Profiting from strategic procurement

Executives the world over are recognizing that effective procurement strategies are the highroad to cost savings and competitiveness.

An IBM global survey of three hundred senior executives – including 95 chief procurement officers (CPOs) – demonstrates the crucial and rapidly rising importance of procurement in the enterprise supply chain. Sixty-four per cent of the execs surveyed said enhancing procurement strategies would generate greater savings for their companies, while driving future growth and competitiveness.

Procurement has grown in prominence much faster than many other functions, according to David Stevens, a partner and supply chain management lead at Markham-based IBM Canada Ltd. He said the role of procurement personnel is also undergoing a very fundamental change – from buyers to negotiators, and from transactional order placers to strategic business managers. …the role of procurement personnel is also undergoing a very fundamental change – from buyers to negotiators, and from transactional order placers to strategic business managers. Text According to the IBM study, as technology enables global and often borderless commerce, worldwide sourcing of direct materials now tops the list of procurement strategies.

Sixty per cent of survey respondents cited China as their number one destination for supplies, and said they are planning to increase procurement volumes and upgrade sourcing capabilities in that country. Eastern Europe and South Asia ranked second and third, respectively.

To respond to the new procurement dynamic, CPOs must equip their staff with needed skills and expertise and “must do so in record time,” the IBM study said.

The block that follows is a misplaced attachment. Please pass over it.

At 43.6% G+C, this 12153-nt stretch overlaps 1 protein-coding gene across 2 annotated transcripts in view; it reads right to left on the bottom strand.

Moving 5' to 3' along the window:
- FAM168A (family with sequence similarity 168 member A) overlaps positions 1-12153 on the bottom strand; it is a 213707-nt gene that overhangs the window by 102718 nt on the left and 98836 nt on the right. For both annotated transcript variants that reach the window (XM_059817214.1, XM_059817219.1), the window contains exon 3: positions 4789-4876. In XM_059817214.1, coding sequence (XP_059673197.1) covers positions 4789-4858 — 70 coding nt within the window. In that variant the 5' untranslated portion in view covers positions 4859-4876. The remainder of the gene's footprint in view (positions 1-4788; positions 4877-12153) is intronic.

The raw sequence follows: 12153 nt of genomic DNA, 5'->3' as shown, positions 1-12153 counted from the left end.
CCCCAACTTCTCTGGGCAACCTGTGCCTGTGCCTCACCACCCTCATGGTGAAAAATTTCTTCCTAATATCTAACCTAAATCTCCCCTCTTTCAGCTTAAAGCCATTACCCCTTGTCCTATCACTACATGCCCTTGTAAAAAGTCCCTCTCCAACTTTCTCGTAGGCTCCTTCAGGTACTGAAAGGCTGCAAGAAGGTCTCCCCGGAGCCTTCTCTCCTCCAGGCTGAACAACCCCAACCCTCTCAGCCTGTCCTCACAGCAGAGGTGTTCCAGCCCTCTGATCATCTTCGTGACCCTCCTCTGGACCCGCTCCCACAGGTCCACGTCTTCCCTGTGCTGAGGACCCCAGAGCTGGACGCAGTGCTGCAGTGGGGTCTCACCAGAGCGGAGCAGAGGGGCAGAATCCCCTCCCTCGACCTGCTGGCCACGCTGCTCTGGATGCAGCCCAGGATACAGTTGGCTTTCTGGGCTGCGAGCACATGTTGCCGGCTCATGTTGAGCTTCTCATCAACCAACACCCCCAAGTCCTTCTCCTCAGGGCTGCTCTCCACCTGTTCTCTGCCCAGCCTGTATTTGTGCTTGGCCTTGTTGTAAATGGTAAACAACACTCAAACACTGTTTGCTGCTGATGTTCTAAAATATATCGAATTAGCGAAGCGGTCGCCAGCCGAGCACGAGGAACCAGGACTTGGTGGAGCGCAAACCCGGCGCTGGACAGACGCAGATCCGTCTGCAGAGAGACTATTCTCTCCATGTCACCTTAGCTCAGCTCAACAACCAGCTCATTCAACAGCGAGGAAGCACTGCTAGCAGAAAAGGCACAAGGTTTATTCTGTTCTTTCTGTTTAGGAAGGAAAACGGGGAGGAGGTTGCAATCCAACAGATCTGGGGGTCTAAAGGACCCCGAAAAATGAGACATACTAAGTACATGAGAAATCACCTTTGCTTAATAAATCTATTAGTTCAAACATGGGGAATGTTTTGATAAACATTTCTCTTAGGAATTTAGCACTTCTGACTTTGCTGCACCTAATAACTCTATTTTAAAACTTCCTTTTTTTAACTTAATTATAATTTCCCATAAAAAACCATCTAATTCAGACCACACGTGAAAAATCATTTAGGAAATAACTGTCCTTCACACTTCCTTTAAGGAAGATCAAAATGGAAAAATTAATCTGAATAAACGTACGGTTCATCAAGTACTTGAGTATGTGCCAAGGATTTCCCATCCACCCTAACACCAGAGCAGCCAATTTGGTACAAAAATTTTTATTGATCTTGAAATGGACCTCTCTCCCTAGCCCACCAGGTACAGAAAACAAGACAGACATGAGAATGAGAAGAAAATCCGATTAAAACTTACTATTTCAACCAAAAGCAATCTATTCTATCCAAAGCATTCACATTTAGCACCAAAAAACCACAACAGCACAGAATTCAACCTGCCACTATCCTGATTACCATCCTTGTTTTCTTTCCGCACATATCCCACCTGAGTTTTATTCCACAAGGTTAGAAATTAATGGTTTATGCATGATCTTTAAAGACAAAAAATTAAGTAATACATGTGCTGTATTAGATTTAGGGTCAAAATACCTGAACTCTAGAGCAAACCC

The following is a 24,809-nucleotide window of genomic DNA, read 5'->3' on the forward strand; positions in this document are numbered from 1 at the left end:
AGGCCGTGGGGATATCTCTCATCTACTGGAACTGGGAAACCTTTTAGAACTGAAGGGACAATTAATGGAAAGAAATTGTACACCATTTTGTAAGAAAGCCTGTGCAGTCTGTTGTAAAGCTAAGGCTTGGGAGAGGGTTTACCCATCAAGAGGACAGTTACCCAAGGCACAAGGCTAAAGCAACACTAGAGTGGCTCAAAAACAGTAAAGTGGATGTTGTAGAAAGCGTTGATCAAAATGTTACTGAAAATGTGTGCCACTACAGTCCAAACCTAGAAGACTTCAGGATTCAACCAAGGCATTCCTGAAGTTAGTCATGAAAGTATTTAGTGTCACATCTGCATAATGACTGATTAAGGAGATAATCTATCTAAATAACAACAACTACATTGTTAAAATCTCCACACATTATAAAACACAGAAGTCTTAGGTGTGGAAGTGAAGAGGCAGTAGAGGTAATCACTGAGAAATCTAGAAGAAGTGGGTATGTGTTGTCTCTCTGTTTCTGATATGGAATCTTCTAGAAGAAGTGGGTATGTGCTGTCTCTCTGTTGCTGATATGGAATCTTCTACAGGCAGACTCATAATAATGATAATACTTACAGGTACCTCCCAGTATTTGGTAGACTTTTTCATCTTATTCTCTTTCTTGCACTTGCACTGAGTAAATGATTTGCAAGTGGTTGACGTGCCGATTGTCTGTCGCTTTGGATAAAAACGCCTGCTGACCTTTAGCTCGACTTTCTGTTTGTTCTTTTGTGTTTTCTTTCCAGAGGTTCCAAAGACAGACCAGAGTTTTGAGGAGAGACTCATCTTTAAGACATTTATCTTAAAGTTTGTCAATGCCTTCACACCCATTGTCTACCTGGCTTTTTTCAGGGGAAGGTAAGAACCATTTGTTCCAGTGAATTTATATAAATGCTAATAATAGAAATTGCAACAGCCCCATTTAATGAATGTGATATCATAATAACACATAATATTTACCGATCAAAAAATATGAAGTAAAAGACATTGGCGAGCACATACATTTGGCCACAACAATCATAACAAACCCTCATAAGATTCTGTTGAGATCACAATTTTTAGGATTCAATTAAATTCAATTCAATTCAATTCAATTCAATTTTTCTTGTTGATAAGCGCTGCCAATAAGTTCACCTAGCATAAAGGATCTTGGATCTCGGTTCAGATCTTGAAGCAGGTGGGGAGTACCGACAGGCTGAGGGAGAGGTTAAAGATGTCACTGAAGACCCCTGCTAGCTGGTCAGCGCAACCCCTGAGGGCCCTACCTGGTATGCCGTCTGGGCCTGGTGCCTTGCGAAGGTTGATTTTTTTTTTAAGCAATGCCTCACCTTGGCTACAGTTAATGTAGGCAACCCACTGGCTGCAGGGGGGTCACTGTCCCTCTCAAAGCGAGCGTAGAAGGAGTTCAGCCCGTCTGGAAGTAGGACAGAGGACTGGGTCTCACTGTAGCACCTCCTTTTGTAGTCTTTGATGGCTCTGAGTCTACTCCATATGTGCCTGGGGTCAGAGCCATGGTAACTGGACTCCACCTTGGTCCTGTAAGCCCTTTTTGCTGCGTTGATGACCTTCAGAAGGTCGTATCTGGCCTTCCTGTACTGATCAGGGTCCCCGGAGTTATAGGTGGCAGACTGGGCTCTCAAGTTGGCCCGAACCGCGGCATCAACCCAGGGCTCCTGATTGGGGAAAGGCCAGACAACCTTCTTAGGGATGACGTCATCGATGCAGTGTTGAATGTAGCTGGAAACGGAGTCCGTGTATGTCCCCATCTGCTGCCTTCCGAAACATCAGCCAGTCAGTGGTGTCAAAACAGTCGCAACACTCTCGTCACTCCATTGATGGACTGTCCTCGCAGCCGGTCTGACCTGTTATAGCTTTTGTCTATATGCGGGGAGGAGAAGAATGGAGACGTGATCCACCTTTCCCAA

Significantly, CPOs surveyed ranked staff improvement initiatives highest among their strategies to enhance procurement performance. The top three strategies were all people-focused – management and retention of talent, upgrading people skills, and training staff to improve core procurement skills.

One aspect of such skills upgrade is capability sourcing, the study said. It said instead of merely negotiating the price of a particular transaction, “procurement personnel must understand nuances of the capability in question, and have the ability to assess a broader variety of factors.”

Capability sourcing means being able to apply a holistic business perspective when choosing vendors, looking at the long-term implications of supplier partnerships, the IBM study said.

In response to the study findings, IBM has launched what it claims is the world’s first supply chain business transformation outsourcing (BTO) offering, patterned after its internal supply chain processes as well as its new analytics technologies.

The offering, IBM says, will “optimize and help businesses operate end-to-end supply chain processes, from procurement and logistics to strategy and planning.”

“Our clients understand that while running a world-class supply chain may not be their core competency, building that kind of capability is fundamental to their success. This is a completely new growth opportunity for IBM, bringing with it a different kind of competitive landscape,” said Bill Ciemny, vice-president for IBM’s Global Supply Chain BTO Solutions.

While outsourcing procurement may bring key benefits to an organization, certain factors need to be considered before embarking on such initiative, according to Joanne Friedman, CEO of Toronto-based business technology management firm ConneKted Minds Inc.

She said companies looking to outsource supply chains should “not lose control” over their relationship with their suppliers. “While they may be outsourcing their supply chains, they have to remember that not all trading partners are created equal. They have large suppliers and smaller suppliers…they have to accommodate the needs of smaller suppliers in a situation where (they) accommodate the many, not the few, from the technology perspective,” she said.

To be cost effective, she said, the outsourced supply chain must be a multi-tier, multi-process solution.

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Jim Love, Chief Content Officer, IT World Canada

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